So, after BDB's suggestion, did a little research, and it seems polishing compounds are less abrasive than rubbing compounds.
I strongly suspect my problem will be remedied by the least potent type and to that end, am considering Meguiar's M2 Mirror Glaze Fine-Cut Cleaner or Meguiar's M20508 Mirror Glaze Ultra Finishing Polish.
Comments or experiences with that?

Re: CASE CLOUDINESS [Re: MICHAEL122] #2844782 05/03/19 10:51 AM
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Originally Posted by MICHAEL122
I understand what some are saying about having mover bear responsibility, but I'm very certain that they will disavow {just like the experience someone shared in this thread}.
It is a waste of my time playing a blame game and getting everyone upset over something that $15, some elbow grease, and about 45 minutes will fix; permanently.
So, after BDB's suggestion, did a little research, and it seems polishing compounds are less abrasive than rubbing compounds.
I strongly suspect my problem will be remedied by the least potent type and to that end, am considering Meguiar's M2 Mirror Glaze Fine-Cut Cleaner or Meguiar's M20508 Mirror Glaze Ultra Finishing Polish.
Comments or experiences with that?


Meguiar's is one of several good products.
Another source is the guitar polishing products sold by Stewart MacDonald (StewMac).


Keith Akins, RPT
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Re: CASE CLOUDINESS [Re: MICHAEL122] #2845460 05/05/19 12:39 PM
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Ed McMorrow, RPT Offline
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If the finish was only a few months old and/or the weather was hot when it was on the truck. It would be expected that some rub marks from the pads would appear in transit. This is not really the movers fault. It is part of the price of a newish finish moved too early.

First you need to know what kind of finish is on the piano. Then you should find out what rubbing process produced the final sheen. Then redo that process as needed.


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Re: CASE CLOUDINESS [Re: MICHAEL122] #2847877 05/13/19 05:39 PM
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MICHAEL122 Offline OP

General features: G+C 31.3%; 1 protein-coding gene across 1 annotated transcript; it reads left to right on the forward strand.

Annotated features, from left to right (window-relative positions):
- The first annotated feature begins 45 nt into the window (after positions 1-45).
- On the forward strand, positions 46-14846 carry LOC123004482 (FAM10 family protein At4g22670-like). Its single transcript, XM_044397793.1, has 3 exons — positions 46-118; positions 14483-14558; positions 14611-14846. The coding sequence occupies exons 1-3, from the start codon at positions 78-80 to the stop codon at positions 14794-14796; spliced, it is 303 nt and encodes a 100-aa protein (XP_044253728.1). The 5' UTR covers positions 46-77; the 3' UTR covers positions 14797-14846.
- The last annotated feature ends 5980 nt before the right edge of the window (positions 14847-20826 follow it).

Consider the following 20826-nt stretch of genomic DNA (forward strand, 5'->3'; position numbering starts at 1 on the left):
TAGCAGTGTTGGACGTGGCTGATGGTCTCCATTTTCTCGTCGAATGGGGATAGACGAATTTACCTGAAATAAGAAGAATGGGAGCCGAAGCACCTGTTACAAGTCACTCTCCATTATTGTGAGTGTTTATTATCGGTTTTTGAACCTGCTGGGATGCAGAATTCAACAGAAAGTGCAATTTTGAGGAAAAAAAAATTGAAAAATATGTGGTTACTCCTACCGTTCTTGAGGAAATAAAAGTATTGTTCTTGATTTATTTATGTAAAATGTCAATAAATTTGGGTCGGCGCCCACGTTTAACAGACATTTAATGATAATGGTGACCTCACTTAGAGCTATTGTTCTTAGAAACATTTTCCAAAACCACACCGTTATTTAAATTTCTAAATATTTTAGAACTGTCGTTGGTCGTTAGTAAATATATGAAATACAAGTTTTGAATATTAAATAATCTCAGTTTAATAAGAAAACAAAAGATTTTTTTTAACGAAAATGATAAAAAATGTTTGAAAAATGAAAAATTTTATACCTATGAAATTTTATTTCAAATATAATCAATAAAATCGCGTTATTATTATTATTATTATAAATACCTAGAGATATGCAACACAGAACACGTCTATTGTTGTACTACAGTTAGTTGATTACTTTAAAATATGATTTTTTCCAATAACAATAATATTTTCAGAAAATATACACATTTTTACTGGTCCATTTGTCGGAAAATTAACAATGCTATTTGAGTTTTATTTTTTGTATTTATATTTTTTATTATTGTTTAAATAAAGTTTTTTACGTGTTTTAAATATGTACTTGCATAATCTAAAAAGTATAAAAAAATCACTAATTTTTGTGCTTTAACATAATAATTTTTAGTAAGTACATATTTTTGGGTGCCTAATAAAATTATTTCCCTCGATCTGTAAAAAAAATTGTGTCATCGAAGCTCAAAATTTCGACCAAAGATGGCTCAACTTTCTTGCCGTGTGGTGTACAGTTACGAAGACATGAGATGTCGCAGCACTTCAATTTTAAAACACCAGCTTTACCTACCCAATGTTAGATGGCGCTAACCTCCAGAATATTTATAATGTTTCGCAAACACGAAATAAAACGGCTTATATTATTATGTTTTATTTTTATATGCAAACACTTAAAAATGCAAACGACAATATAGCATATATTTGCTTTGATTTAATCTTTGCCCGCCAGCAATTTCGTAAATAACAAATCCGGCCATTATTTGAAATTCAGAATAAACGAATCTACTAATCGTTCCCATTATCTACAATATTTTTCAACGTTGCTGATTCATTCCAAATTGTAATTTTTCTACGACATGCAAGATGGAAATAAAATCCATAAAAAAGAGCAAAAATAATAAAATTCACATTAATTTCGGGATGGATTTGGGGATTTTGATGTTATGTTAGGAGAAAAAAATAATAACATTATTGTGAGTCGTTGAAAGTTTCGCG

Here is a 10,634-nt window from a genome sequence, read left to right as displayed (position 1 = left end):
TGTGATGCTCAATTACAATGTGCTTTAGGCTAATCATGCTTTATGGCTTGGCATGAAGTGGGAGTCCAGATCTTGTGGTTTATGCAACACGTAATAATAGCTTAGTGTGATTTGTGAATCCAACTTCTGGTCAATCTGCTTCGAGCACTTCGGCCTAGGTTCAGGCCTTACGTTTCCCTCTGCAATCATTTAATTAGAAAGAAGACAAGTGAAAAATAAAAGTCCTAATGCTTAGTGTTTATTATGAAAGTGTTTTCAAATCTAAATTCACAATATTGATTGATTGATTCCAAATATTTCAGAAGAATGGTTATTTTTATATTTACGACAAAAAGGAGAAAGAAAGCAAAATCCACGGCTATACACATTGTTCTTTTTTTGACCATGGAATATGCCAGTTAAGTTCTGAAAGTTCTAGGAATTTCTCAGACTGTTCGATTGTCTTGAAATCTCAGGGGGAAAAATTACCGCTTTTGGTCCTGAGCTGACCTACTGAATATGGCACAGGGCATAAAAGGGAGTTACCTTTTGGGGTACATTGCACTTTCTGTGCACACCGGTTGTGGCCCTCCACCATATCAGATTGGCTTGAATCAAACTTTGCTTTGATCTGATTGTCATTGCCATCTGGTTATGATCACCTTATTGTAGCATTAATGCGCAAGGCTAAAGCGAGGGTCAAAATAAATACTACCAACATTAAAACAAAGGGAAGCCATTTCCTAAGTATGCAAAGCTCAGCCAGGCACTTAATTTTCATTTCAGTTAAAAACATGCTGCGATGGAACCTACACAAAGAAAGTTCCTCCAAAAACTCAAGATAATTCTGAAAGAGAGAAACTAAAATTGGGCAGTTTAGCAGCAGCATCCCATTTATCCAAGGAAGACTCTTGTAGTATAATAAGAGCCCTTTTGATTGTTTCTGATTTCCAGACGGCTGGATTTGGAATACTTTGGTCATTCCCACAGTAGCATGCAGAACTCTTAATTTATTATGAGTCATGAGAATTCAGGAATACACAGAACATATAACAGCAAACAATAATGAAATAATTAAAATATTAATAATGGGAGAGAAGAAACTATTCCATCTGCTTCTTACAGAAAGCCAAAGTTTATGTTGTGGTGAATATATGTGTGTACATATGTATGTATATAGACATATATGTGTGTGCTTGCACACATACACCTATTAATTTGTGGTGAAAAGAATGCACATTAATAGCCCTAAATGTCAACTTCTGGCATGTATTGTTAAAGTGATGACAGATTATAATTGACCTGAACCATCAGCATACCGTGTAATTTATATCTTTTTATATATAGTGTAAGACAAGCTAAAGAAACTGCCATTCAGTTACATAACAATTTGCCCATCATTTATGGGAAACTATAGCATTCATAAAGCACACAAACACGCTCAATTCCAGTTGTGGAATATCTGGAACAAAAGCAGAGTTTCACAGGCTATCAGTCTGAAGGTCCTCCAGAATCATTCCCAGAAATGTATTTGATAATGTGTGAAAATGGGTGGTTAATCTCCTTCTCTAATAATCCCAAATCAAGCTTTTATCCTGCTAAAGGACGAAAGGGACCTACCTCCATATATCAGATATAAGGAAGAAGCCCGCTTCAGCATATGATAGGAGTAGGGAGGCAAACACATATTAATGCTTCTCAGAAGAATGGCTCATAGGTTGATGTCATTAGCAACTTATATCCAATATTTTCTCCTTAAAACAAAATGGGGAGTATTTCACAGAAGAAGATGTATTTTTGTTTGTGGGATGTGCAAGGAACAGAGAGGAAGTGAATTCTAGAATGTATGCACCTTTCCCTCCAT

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OK, Meguire's finishing polish had NO effect {as in at all, did NOTHING to the finish = no improvement and is not any worse for the use of it, not even so much as noticeable}.
BDB's original suggestion had minimal effect {did a small test area and it did clear it up a little (as in VERY little, almost not at all and both were a waste of time & money)}.
I happened to talk to a tech with over 15 years experience, and used to work for S&S, who said those streaks of cloudiness are normal and intentional to the finish. He had a name for it, but i don't recall it. He said moving pads had nothing to do with it, at all, and he understood that i'd rather not have it on the finish, but there's not much you can do about it, except for having the case entirely re-finished. He stated the streaks should be greatly diminished, only be visible under certain lighting conditions, or at specific viewing angles and if all that is true {it is} then whoever did it, did a VERY good job on it.
Guess i have to live with it...

Re: CASE CLOUDINESS [Re: MICHAEL122] #2847888 05/13/19 06:40 PM
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I have never heard of deliberately clouding the finish in certain places, but not others. But, anything's possible I guess.

I wonder if the clouding is in the finish itself, or maybe wax on top of the finish. If it's on top, then using the Meguire's merely pushed the wax around.

If you're game, you could try stripping the wax off in a particular area. The safest way I know of is to use Milsek Furniture Polish. Apply a generous coat and let it sit there for a while until the wax softens. Then, buff the wax off with a clean, soft cloth, (maybe an old t-shirt), turning the cloth as you work. If you notice an improvement, then wax buildup is the culprit.

You might have to repeat the process several times.

Even if the Milsek doesn't help, it certainly won't hurt. And, it's not very expensive.

Btw, what brand of piano is this?


Joe Gumbosky
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"The object in life is not to be on the side of the majority, but to escape finding oneself in the ranks of the insane." -Marcus Aurelius
Re: CASE CLOUDINESS [Re: MICHAEL122] #2847920 05/13/19 08:58 PM
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Have you figured out what sort of finish is on your piano?
High gloss could have a clear coat over the color
There could be bonding issues between clear and color if the surface was not clean when applying the clear.
Is your piano new with factory finish of from a rebuilder?
I would take the x-SS persons normal comment as bologna.
You should First find out what the finish is. Polyester? Lacquer? Schellac and possibly urithane?
Even a water base lacquer?
Some water based lacquers will have a bluish hue when cured and are subject to layering such that each top coat will not bond with the previous coat below it.
Each would be treated different.
Is it a solid color or a wood grain finish?


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Re: CASE CLOUDINESS [Re: MICHAEL122] #2871672 07/22/19 11:26 PM
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What you have is a problem called BLUSH. it is when an item is spray painted when there is too much humidity. You cannot compound it out..

Re: CASE CLOUDINESS [Re: MICHAEL122] #2873087 07/26/19 09:49 PM
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P W Grey Offline
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I believe that is correct. The way its dealt with in a refinishing shop is to change over to a slow evaporating thinner (or add retarder or some such thing) which allows the moisture to escape in the drying process.

If this is a SS, the black lacquer is applied hot in four coats. Very thick (for lacquer) and fast drying. If an undercoat blushed it might be covered up by a subsequent coat, but then re-appear later in the rubbing process as material is removed.

Pwg


Peter W. Grey, RPT